Wednesday, December 31, 2014

Woodbridge Letter

The Marietta Intelligencer, April 8, 1858

Chillicothe, April 3, 1858.

William R. Putnam, Esquire, and others of the committee:

Gentlemen - Your invitation to the celebration of the seventieth anniversary of the landing at Marietta has served to revive memories of the past, which had slept for years.

My earliest recollection is of becoming lost in the thicket of bushes and grape vines that then covered the "Point," a brother two years my senior, and myself having wandered a few rods from our cabin.

Some eleven years later, the native growths of the soil had given place to the varies materials used in ship building; the point was no longer a forest, but a ship-yard, where was built the brig St. Clair, and from whence she sailed under the command of Commodore Whipple, freighted with some of the surplus of land, cleared and cultivated for the most part, with rifle in hand, giving thus a foreshadowing of the energy and enterprise which have ever characterized the inhabitants of that place -- astonishing the commercial world by an arrival from a town scarcely if at all, heard of, and by a route not yet dreamed of.

After the Commodore's return, he was heard to say that he had achieved two things that no man could again do - fired the first gun, on shipboard, of the revolutionary war, and navigated the first sea vessel down the river Ohio.

My intervening memories are fraught with incidents, some sufficiently startling at the time, others ludicrous.

The surrounding country was traversed daily by spies.  This dangerous duty was undertaken by volunteers, going usually two together.  When signs indicated the presence of Indians, timely notice was given, sometimes by the discharge of a gun, that all occupied abroad might retire within the pickets.  These alarm guns were sometimes heard in the night, when the women would dress hastily, and the children were hustled up, preparatory to taking refuge in the blockhouses.  At other times, when all else was still, the calls of the sentinels were heard during each hour of the night - "look out sharp," with the response, "All's well," from the guard houses, one on the bank of each river, the other at the inner angle of the picketed enclosure.

Several lives were lost in broad day, notwithstanding this vigilance.  Robert Warth was killed whilst working in his "truck patch," on the Fort Harmar side.  Those who sallied out at the report of the Indian's rifle, reached the field in time to see the Indian leap the fence on the opposite side, having secured the scalp of his victim.

Rogers, one of the spies, was shot down by the side of his comrade.  Henderson, after discharging his gun, with what effect was not known, had no chance for his life but to flee.  In doing so he vowed to avenge his comrade by taking the scalp of one of their enemies.  This he accomplished, and it was borne in triumph through the streets, followed by a numerous procession.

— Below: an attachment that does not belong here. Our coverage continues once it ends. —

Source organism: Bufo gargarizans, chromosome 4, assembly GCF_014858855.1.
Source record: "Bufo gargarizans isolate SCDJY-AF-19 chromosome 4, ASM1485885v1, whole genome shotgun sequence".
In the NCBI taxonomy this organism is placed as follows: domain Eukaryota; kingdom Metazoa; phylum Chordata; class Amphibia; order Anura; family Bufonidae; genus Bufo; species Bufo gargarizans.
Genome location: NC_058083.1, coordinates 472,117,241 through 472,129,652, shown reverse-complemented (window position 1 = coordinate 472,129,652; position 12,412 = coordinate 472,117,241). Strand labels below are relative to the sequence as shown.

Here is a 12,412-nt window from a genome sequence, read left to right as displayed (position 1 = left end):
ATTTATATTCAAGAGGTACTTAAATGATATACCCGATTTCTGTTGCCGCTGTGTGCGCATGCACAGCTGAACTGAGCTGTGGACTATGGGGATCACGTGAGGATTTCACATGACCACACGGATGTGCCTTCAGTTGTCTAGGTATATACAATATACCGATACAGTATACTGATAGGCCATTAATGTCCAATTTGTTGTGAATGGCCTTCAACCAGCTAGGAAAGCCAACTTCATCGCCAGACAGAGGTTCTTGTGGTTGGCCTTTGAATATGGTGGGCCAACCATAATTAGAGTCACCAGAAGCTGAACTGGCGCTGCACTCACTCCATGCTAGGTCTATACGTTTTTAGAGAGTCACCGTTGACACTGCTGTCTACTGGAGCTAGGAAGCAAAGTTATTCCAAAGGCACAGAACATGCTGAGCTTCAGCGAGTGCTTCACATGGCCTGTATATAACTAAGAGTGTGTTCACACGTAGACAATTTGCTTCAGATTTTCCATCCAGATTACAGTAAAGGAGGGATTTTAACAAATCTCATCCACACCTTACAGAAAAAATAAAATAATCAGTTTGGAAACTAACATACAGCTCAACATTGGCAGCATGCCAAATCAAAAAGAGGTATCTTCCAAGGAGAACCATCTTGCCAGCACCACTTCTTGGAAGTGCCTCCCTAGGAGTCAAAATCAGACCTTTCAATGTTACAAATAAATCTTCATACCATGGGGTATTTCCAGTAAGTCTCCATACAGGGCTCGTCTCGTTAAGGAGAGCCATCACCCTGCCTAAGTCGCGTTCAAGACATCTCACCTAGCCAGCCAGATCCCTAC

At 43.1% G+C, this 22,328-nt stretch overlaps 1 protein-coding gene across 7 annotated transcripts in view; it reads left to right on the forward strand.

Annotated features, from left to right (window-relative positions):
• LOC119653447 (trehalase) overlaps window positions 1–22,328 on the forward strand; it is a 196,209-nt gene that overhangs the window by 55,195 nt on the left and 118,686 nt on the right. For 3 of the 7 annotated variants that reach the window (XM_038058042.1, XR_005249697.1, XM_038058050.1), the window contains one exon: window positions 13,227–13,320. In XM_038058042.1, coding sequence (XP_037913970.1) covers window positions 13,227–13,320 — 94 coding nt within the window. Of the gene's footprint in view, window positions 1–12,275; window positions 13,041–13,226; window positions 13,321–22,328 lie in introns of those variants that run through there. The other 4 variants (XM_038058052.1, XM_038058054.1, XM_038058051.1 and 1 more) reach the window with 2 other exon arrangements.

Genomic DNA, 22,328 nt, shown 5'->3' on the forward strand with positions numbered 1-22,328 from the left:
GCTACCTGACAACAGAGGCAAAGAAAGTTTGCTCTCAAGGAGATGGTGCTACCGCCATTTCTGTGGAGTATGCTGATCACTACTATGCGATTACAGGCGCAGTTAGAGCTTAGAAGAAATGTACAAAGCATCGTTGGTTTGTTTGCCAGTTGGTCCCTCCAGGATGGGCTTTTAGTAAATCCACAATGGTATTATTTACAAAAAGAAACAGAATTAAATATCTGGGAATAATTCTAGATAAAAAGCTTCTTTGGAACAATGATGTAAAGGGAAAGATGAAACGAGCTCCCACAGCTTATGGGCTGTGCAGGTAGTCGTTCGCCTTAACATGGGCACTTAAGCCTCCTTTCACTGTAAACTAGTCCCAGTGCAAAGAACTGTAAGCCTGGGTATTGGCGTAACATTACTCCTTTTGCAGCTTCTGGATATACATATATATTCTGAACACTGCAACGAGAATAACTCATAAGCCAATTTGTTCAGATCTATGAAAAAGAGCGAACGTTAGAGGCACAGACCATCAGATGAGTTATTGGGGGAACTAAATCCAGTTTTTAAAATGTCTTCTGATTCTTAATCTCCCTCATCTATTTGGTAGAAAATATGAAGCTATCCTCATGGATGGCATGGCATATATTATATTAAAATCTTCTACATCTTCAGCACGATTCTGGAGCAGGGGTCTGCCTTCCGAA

The death of Mr. Carr was attended with yet more aggravating circumstances.  He was quite old and was, at the time, on the island, safe, as was supposed, from his insular position.  He was, however, approached, so stealthily as to be overtaken and tomahawked, no gun being fired, but his cries were heard, and the Indians were seen to escape to the main land in a canoe.

His son, Hamilton Carr, at once offered his services as a spy, or ranger, as they were sometimes called, and that he might be the sole avenger of his Father, he insisted on going alone, although the greater hazard of doing so was strongly urged in opposition.  He succeeded, and not satisfied with the usual trophy, he bore the head home with him, and that too, elevated on a pole, was the ghastly processor of the triumphal march.

It is known that Indians will hazard their lives to conceal their slain, saving the scalp being with them a point of honor.  Hence the whites, long engaged in Indian warfare, scalped the slain, not to secure a trophy, but as a means of striking terror into their savage enemies.  I am not informed whether the practice obtained precedence on either side in the Indian wars of New England.

Mr. Coquet, a Frenchman, excited, no doubt, by the acts of bravery, and hair-breadth escapes that were so frequently occurring, to become himself the hero of some adventure, was seen running at full speed, hat in hand, from an improvement near the first run below Fort Harmar.  A crowd soon gathered around him, to whom he exhibited his hat, perforated in the crown by a bullet from the gun, as he said, of an Indian.  Congratulations for his narrow escape were poured in upon him under great and increasing excitement, when an elderly person, who was cool, examining the hat, asked Mr. Coquet to put it on.  To the astonishment of all, the holes were found to be a considerable distance below the top of the head!

The men of that day, the actors in those scenes of toil and danger, have no doubt passed away, and I could hardly hope to meet those who in childhood had set foot on the soil so early as the spring of 1789.  Even St. Clair Kelley, to whom was donated a hundred acre lot in honor of his being the first born male, is said to be no more.

There are, however, many friends and acquaintances of later years, whom it would afford me great pleasure to meet, and by whom I hope still to be held in remembrance.

Trusting that the celebration of this year will be so pleasant as to be long remembered.

I remain, very respectfully,
Your obedient servant,
J. Woodbridge.

 

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